Assessment of the nutritional status of surgical inpatients using two different screening tools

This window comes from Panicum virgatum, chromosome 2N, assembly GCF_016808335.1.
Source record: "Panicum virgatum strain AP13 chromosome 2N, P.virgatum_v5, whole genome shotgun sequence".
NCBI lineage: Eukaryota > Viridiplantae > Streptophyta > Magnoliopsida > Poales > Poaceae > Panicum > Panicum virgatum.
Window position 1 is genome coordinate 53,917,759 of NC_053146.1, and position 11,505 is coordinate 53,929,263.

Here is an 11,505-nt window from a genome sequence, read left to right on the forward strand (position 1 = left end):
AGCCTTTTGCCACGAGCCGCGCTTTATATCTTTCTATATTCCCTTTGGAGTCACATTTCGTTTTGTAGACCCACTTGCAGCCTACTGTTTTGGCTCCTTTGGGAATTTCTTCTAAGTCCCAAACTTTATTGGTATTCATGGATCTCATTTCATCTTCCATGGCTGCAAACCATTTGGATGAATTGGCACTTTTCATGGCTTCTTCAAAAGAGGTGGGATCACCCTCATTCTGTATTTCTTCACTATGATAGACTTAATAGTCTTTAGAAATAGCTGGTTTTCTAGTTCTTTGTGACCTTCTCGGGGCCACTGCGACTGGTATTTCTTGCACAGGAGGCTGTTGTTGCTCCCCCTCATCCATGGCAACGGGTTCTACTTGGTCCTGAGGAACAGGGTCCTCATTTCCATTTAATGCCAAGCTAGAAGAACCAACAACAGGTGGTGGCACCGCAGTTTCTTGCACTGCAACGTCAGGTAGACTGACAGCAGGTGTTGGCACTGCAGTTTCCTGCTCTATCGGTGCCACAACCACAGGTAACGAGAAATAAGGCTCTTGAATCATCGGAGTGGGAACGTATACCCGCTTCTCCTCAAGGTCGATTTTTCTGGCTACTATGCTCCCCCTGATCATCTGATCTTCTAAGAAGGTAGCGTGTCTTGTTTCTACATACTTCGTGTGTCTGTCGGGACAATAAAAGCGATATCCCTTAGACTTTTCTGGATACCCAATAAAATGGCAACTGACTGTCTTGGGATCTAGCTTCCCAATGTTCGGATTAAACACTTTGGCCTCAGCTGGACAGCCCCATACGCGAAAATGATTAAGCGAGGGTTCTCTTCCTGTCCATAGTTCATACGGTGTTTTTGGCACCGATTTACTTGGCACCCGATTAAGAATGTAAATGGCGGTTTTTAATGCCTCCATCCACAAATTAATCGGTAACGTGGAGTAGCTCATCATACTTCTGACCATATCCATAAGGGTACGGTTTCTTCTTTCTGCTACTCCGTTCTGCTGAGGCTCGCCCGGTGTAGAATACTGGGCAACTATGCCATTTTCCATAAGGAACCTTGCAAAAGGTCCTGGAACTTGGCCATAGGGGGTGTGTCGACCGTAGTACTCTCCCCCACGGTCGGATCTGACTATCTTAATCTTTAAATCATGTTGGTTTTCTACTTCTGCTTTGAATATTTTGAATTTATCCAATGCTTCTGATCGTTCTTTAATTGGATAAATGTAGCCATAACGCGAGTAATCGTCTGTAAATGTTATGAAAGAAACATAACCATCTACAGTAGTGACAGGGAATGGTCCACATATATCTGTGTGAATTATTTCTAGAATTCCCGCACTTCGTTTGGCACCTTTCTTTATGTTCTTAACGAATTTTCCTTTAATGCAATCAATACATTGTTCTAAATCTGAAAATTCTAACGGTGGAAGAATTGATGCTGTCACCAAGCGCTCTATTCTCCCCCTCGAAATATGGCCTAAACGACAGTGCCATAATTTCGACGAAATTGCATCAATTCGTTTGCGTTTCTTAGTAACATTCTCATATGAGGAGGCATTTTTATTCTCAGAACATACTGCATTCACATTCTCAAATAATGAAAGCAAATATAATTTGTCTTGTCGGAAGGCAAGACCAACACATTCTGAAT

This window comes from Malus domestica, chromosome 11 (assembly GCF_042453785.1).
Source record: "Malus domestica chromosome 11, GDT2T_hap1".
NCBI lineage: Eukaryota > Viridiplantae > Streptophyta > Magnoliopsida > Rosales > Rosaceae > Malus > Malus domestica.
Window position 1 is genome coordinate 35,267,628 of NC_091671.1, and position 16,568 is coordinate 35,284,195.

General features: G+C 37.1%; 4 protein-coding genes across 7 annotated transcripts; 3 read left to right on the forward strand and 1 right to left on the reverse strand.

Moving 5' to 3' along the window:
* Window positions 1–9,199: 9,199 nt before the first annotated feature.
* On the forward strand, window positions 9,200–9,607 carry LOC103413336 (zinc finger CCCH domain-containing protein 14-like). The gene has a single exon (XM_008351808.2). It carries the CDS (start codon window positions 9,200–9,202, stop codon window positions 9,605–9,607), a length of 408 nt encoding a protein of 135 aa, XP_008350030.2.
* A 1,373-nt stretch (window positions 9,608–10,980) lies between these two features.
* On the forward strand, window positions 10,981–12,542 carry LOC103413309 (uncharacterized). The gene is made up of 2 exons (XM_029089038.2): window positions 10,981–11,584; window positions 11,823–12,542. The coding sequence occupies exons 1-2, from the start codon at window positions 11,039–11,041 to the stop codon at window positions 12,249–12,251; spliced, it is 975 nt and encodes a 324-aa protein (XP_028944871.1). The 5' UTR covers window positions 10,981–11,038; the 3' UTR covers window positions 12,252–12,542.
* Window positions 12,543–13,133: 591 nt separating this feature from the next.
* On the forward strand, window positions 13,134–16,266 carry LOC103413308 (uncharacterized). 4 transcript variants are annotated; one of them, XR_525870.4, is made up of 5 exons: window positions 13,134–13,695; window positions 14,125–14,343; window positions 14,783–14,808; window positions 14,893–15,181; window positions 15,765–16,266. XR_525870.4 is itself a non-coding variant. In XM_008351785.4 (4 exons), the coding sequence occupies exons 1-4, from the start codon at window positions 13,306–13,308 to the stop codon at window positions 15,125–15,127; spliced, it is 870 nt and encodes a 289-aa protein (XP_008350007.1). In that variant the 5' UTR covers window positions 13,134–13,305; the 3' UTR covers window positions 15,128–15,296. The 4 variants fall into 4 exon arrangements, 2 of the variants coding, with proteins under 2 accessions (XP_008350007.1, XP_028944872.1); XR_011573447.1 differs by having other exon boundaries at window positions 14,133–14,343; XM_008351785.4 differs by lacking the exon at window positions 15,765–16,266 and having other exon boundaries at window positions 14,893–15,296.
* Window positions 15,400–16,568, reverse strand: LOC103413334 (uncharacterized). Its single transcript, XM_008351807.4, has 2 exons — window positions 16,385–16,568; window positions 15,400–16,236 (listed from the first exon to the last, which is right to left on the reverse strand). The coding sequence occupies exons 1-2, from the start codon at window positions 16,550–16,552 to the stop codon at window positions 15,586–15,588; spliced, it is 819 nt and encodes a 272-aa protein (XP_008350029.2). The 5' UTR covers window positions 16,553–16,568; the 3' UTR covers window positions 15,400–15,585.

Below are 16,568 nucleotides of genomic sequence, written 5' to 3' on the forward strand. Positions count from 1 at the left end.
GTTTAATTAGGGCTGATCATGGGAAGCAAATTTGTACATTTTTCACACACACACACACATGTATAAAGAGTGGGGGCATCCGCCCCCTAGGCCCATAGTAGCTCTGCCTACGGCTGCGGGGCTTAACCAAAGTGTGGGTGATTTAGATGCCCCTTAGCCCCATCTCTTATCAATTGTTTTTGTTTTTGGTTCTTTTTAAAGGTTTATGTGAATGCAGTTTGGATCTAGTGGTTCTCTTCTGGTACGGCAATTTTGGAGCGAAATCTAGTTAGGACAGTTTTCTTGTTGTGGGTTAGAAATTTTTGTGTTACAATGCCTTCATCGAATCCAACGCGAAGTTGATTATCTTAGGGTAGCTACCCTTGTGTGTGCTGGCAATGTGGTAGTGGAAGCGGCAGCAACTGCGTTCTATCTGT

BACKGROUND: Despite the fact that malnutrition in patients is known to be frequently encountered and to be of critical importance, affecting substantially morbidity and mortality, screening for nutritional status is not yet standardized upon admission in many hospitals. There is a multitude of screening tools available, allowing to identify patients at risk. We wanted to assess the frequency of malnutrition in our patients, identify common risk factors and establish a viable screening method. Therefore, we compared two different screening tools. METHODS: For this prospective, descriptive, non-randomized study, 634 consecutive patients of five surgical departments underwent as well the nutrition risk screening test as the Innsbruck nutrition screening tool. The nutrition risk screening test that is recommended by the European Society for Clinical Nutrition and Metabolism was used as reference test. RESULTS: The nutrition risk screening test identified 18.2% to be malnourished. The Innsbruck nutrition screening tool identified 8.9% of all patients to be malnourished (specificity 98.8%, sensitivity of 43.9%). Gastrointestinal disease, malignant disease and gastrointestinal malignoma as well as female sex proved to be risk factors in our study cohort. CONCLUSIONS: Our study confirms malnutrition to be common at our hospital. The use of screening tests proved to be essential to identify malnourished patients. The comparison of INST and NRS 2002 revealed that the INST might be more practicable due to a higher specificity (98.8%). On the other hand 56% of all malnourished patients are not detected due to low sensitivity if Innsbruck nutrition screening tool is used.